Senior La Plata County election official explains what happens to ballots after they are cast – The Durango Herald

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Multiple levels of judges oversee the process, from transporting ballots to verifying signatures

Election judges Lisa Self, left, and Donna Burr review ballots on Thursday that were received at the La Plata County Clerk and Recorder Office. (Jerry McBride / Durango Herald)

Election security is on the minds of many American voters these days. The 2020 general election was plagued by unfounded accusations of electoral or electoral fraud. Mesa County Clerk Tina Peters is under investigation for leaking voting equipment passwords on social media.

But elections in La Plata County have a 100% record in post-election audits, said Clerk and Secretary Tiffany Lee. The audit that Colorado’s election goes through is called a “limited risk audit,” Lee said, and the process involves the county’s record of votes cast going to the secretary of state’s office.

“Every lot, every ballot is identified on a huge, fully electronic spreadsheet, powered by our Dominion software,” Lee said.

The software itself is separate from the county network and does not have wireless capabilities, making it inaccessible to third parties, hackers, and others who should not be able to access the software.

“It (the software) has the record of votes cast, so it says it’s a particular ballot and that’s how it was voted,” Lee said. “The state is drawing lots. … They’ll say at random, “I want you to take this container, these ballots, and do a manual audit. “

Election judges review the ballots on Thursday at the La Plata County Clerk and Recorder Office. (Jerry McBride / Durango Herald)

A manual audit involves the two major parties, therefore the Republican and Democratic parties. A canvas board appointed by the two major parties manually draws a set of ballots as directed by the secretary of state’s office and revokes those ballots in a separate set of software that the secretary of state uses.

“The Secretary of State knows what the election results should look like. So they (the canvassers) threw it in and it has to match perfectly, ”Lee said.

All 64 counties in Colorado simultaneously conduct the limited risk audit, Lee said. If an initial audit fails, i.e. there is a discrepancy between the ballots collected and the record of votes cast by the Secretary of State, a second audit is performed.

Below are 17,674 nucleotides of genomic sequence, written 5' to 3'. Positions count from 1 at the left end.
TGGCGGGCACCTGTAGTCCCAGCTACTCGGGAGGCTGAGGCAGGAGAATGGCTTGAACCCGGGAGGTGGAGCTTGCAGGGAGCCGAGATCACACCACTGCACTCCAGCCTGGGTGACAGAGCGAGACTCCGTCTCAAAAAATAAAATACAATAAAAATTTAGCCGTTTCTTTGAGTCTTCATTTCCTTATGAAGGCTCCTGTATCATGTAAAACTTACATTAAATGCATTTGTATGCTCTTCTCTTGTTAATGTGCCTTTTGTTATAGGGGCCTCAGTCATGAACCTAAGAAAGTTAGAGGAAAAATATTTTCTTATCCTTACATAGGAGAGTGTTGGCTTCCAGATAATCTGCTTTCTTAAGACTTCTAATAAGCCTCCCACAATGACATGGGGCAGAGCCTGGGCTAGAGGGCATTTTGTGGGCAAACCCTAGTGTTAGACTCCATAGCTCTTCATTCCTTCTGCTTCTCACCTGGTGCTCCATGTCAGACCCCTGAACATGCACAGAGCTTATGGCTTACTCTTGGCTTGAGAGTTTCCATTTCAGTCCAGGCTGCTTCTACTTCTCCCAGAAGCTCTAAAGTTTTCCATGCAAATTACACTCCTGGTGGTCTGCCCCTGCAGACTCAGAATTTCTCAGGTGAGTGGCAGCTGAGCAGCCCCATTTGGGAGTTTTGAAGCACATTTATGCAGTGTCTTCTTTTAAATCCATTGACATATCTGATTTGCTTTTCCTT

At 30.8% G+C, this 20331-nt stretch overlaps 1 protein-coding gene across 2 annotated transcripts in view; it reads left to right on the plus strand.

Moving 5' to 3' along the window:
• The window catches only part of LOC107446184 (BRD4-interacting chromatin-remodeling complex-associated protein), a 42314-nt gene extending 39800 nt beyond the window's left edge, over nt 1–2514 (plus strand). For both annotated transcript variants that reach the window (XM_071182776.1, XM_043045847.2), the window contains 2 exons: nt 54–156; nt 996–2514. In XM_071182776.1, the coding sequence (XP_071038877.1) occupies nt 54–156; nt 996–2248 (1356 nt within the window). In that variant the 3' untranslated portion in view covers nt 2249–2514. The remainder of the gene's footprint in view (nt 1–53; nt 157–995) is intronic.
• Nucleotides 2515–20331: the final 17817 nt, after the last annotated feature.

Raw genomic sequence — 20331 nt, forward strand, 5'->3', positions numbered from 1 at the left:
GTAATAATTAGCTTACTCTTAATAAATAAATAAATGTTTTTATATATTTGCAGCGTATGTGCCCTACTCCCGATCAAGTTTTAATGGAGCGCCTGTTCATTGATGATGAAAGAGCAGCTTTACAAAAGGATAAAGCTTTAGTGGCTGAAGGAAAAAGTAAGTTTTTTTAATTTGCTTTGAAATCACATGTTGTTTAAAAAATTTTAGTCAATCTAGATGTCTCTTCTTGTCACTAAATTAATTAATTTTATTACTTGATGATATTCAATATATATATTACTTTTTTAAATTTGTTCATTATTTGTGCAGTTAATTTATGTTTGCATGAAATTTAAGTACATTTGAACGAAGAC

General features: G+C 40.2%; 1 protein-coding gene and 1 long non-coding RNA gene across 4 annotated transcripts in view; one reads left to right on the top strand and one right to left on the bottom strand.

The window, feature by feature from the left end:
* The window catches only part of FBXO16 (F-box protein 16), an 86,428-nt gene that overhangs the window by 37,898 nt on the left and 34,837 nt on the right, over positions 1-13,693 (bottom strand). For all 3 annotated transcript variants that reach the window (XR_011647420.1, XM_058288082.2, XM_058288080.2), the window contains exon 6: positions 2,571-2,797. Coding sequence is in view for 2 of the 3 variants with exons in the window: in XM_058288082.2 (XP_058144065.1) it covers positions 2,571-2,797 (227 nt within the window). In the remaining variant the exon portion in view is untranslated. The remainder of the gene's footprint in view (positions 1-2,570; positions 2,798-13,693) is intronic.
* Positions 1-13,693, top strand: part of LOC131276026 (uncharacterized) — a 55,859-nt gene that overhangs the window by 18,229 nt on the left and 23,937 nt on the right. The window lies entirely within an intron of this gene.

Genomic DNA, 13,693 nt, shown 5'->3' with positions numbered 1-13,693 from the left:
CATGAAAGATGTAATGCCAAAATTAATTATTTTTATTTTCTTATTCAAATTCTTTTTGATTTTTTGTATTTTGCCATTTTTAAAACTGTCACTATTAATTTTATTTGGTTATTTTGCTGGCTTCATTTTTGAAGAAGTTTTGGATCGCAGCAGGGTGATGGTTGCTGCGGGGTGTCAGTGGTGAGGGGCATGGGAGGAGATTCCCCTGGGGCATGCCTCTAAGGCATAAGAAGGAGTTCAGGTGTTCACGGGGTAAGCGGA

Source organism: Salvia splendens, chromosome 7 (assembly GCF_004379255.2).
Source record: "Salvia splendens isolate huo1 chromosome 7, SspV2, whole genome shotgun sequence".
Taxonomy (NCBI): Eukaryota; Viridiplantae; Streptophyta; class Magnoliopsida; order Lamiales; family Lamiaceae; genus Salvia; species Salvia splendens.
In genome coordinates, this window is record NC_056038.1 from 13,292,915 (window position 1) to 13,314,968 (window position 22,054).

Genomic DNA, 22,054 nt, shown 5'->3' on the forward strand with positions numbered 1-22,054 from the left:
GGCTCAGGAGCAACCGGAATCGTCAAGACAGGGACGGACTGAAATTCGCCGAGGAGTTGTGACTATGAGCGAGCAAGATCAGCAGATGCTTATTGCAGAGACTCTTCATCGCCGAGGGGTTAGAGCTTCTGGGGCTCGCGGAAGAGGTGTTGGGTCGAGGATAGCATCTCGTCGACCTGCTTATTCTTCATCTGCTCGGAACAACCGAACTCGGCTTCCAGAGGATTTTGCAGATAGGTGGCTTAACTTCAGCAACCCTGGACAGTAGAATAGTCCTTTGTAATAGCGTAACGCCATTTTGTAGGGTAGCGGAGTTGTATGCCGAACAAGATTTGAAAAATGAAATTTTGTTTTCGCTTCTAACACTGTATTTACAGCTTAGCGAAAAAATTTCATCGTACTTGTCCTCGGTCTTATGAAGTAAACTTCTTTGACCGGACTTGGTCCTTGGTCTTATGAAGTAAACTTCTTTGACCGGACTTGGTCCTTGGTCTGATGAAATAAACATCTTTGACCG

“If a county has a discrepancy, it is usually because an electoral judge has drawn the wrong ballot or entered the ballot incorrectly, or the voter’s intention has been made ( interpreted) differently between the machine and what the electoral judge said during the audit, ”Lee mentioned.

Lee said she believes limited risk auditing is the best election audit method available in the United States. She said other states are also looking to implement this audit method for themselves in future elections.

Processing ballots is a bipartisan effort

Ballots make their way through a careful and well-documented counting process on Thursday at the La Plata County Clerk and Recorder Office. (Jerry McBride / Durango Herald)

Everything about the processing of ballots is done in a bipartisan fashion, Lee said. A Republican can be associated with a Democrat, or a Democrat can be associated with an Independent or any combination, but ballots are always treated with bipartisan care.

“When we transport the ballots, it’s through bipartisan teams,” Lee said. “Everything they do, they have to do with opposing parties.”

The first stop for ballots that are mailed or transported from an official county drop box is the staging room. A “lot” refers to a collection of ballots collected at one time.

The ballot envelopes are fed into a machine that photographs them, dates them and reads a barcode on the envelopes to capture voter information. The photograph is cropped to display the voter verification signature that the election judges compare with that voter’s registration record to confirm that the signature is valid.

The La Plata County Clerk and Recorder Office worked with Runbeck Elections Services to develop the dosing machine, Lee said. Runbeck is in its third prototype and is making small models for offices the size of La Plata County as well as larger machines for counties with larger electoral bases. Machines are also more precise than people who always present a risk of human error.